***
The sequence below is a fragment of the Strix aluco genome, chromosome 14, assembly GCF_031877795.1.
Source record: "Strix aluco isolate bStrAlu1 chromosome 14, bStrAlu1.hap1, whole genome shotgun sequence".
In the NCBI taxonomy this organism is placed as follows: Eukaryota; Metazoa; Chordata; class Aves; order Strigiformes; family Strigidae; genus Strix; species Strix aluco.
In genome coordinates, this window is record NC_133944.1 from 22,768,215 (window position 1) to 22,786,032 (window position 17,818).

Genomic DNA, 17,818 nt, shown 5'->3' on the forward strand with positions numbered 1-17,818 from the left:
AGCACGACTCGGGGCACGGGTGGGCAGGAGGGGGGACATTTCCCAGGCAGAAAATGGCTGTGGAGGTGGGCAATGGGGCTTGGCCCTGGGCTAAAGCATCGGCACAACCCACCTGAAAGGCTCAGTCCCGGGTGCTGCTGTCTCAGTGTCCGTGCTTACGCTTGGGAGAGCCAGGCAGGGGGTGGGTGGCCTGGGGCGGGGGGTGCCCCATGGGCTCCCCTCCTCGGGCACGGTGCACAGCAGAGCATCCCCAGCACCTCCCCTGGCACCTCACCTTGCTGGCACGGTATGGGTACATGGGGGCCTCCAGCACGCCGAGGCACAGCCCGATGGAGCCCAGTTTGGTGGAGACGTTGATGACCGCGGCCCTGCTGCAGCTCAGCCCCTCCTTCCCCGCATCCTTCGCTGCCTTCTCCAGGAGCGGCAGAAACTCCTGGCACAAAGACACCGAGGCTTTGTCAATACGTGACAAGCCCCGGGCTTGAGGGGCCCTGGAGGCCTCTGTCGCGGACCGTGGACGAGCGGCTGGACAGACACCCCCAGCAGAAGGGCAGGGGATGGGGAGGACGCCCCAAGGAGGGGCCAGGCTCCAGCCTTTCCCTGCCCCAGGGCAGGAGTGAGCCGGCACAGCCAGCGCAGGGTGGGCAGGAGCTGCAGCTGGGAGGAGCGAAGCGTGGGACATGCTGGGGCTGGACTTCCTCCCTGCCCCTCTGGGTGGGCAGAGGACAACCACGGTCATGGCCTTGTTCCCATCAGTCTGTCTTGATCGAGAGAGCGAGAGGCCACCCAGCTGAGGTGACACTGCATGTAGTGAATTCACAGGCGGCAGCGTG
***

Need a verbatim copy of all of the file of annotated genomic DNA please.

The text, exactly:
The sequence below is a fragment of the Strix aluco genome, chromosome 14, assembly GCF_031877795.1.
Source record: "Strix aluco isolate bStrAlu1 chromosome 14, bStrAlu1.hap1, whole genome shotgun sequence".
In the NCBI taxonomy this organism is placed as follows: Eukaryota; Metazoa; Chordata; class Aves; order Strigiformes; family Strigidae; genus Strix; species Strix aluco.
In genome coordinates, this window is record NC_133944.1 from 22,768,215 (window position 1) to 22,786,032 (window position 17,818).

Genomic DNA, 17,818 nt, shown 5'->3' on the forward strand with positions numbered 1-17,818 from the left:
AGCACGACTCGGGGCACGGGTGGGCAGGAGGGGGGACATTTCCCAGGCAGAAAATGGCTGTGGAGGTGGGCAATGGGGCTTGGCCCTGGGCTAAAGCATCGGCACAACCCACCTGAAAGGCTCAGTCCCGGGTGCTGCTGTCTCAGTGTCCGTGCTTACGCTTGGGAGAGCCAGGCAGGGGGTGGGTGGCCTGGGGCGGGGGGTGCCCCATGGGCTCCCCTCCTCGGGCACGGTGCACAGCAGAGCATCCCCAGCACCTCCCCTGGCACCTCACCTTGCTGGCACGGTATGGGTACATGGGGGCCTCCAGCACGCCGAGGCACAGCCCGATGGAGCCCAGTTTGGTGGAGACGTTGATGACCGCGGCCCTGCTGCAGCTCAGCCCCTCCTTCCCCGCATCCTTCGCTGCCTTCTCCAGGAGCGGCAGAAACTCCTGGCACAAAGACACCGAGGCTTTGTCAATACGTGACAAGCCCCGGGCTTGAGGGGCCCTGGAGGCCTCTGTCGCGGACCGTGGACGAGCGGCTGGACAGACACCCCCAGCAGAAGGGCAGGGGATGGGGAGGACGCCCCAAGGAGGGGCCAGGCTCCAGCCTTTCCCTGCCCCAGGGCAGGAGTGAGCCGGCACAGCCAGCGCAGGGTGGGCAGGAGCTGCAGCTGGGAGGAGCGAAGCGTGGGACATGCTGGGGCTGGACTTCCTCCCTGCCCCTCTGGGTGGGCAGAGGACAACCACGGTCATGGCCTTGTTCCCATCAGTCTGTCTTGATCGAGAGAGCGAGAGGCCACCCAGCTGAGGTGACACTGCATGTAGTGAATTCACAGGCGGCAGCGTG